Hospitality businesses 'cautiously optimistic' about the future, new report says

By BigHospitality

- Last updated on GMT

Hospitality businesses 'cautiously optimistic' about the future, new report says

Related tags: Christie & co, Hospitality, Restaurant, Pub & bar

Hospitality businesses are cautiously optimistic about the future of their sector, according to Christie & Co’s latest Sentiment Survey.

The survey has found that one third of respondents say they feel positive about seeing some recovery in the second half of 2021 and 49% stating there is potential opportunity due to the successful vaccination programme, easing of restrictions and the strength of the domestic staycation market.

Almost half of respondents (48%) say they feel trade has been better than expected since reopening, reflecting the significant pent-up demand from consumers to return to hospitality venues, with 67% of respondents saying they feel positive about seeing some recovery in the second half of 2021, following ‘Freedom Day’ on 19 July. 

A large majority of respondents (83%) also believe it will take less than three years for the sector to return to pre-covid levels.

The survey also suggests buyer demand for hospitality assets will continue to outstrip supply in the second half of 2021, with 17% of respondents saying they will be looking to sell, while 24% saying they will be looking to buy. This is positive for sellers and may lead to more competitive bidding and dynamic pricing, says Christie & Co.

Sentiment around pricing has improved significantly, with 68% of those surveyed believing pricing will stay the same or increase, likely off the back of the strong return to trading since reopening. Following a further boost over summer, Christie & Co anticipates more operators will be confident to test the market from Q3 onwards.

“The first half of 2021 has seen owners hold off coming to market against a backdrop of continued government support and the anticipation of a strong bounce back, as restrictions have eased with the positive vaccine roll out,” says Stephen Owens, managing director of pubs and restaurants at Christie & Co.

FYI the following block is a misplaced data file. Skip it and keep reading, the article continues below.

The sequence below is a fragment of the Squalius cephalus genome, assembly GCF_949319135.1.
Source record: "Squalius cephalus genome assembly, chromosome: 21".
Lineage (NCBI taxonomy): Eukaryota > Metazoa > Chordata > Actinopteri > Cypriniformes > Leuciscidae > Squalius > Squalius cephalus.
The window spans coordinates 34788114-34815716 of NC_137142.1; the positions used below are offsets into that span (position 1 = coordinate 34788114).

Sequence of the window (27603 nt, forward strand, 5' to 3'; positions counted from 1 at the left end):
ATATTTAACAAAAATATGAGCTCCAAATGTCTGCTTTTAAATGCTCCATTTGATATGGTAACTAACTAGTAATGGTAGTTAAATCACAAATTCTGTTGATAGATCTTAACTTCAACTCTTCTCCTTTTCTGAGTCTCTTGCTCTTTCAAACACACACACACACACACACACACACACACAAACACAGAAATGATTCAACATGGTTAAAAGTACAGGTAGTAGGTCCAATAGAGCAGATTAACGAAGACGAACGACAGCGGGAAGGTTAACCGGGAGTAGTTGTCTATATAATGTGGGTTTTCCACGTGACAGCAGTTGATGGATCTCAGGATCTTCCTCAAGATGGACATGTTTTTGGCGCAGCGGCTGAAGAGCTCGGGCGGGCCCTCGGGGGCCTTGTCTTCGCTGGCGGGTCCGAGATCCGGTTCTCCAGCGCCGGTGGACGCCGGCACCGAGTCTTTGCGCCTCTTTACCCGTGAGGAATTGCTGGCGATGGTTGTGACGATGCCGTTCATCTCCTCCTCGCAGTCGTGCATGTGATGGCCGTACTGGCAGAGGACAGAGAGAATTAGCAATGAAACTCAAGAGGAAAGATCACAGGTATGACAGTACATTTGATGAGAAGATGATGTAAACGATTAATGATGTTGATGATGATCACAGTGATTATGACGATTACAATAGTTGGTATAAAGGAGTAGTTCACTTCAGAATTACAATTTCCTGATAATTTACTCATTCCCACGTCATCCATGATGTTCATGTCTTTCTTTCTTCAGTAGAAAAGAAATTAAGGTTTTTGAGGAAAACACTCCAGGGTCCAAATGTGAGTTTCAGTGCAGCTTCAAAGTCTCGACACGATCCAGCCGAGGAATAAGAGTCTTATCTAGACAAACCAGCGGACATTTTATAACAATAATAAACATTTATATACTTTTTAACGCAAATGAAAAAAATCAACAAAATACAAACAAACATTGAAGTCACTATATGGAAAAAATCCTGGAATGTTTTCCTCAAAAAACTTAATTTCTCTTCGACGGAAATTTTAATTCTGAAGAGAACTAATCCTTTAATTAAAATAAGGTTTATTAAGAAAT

“We have seen strong buyer appetite from both established operators and new entrants with more buyers than sellers helping to keep prices strong, particularly for freehold properties in coastal, countryside and lifestyle locations, with competitive bidding for prized assets.”

The pub market remained buoyant in the first half of 2021, against the challenging backdrop of a third national lockdown and prolonged period of operating restrictions, according to Christie & Co’s Pubs & Restaurants Mid-Year Review. Consumers responded positively to the reopening of pubs from 12 April, which translated to improving like-for-like trading performance and suggests the bounce-back for the sector will be strong, it says.

By contrast the UK restaurant market continues to struggle, with Christie & Co saying that the expected reverse in the decline in the value of the eating out market in 2021 is now likely to be delayed until the end of 2022 before it experiences a full revival.

Key challenges identified for the next six months include the staffing crisis facing the industry, rising costs and food and drink price inflation.


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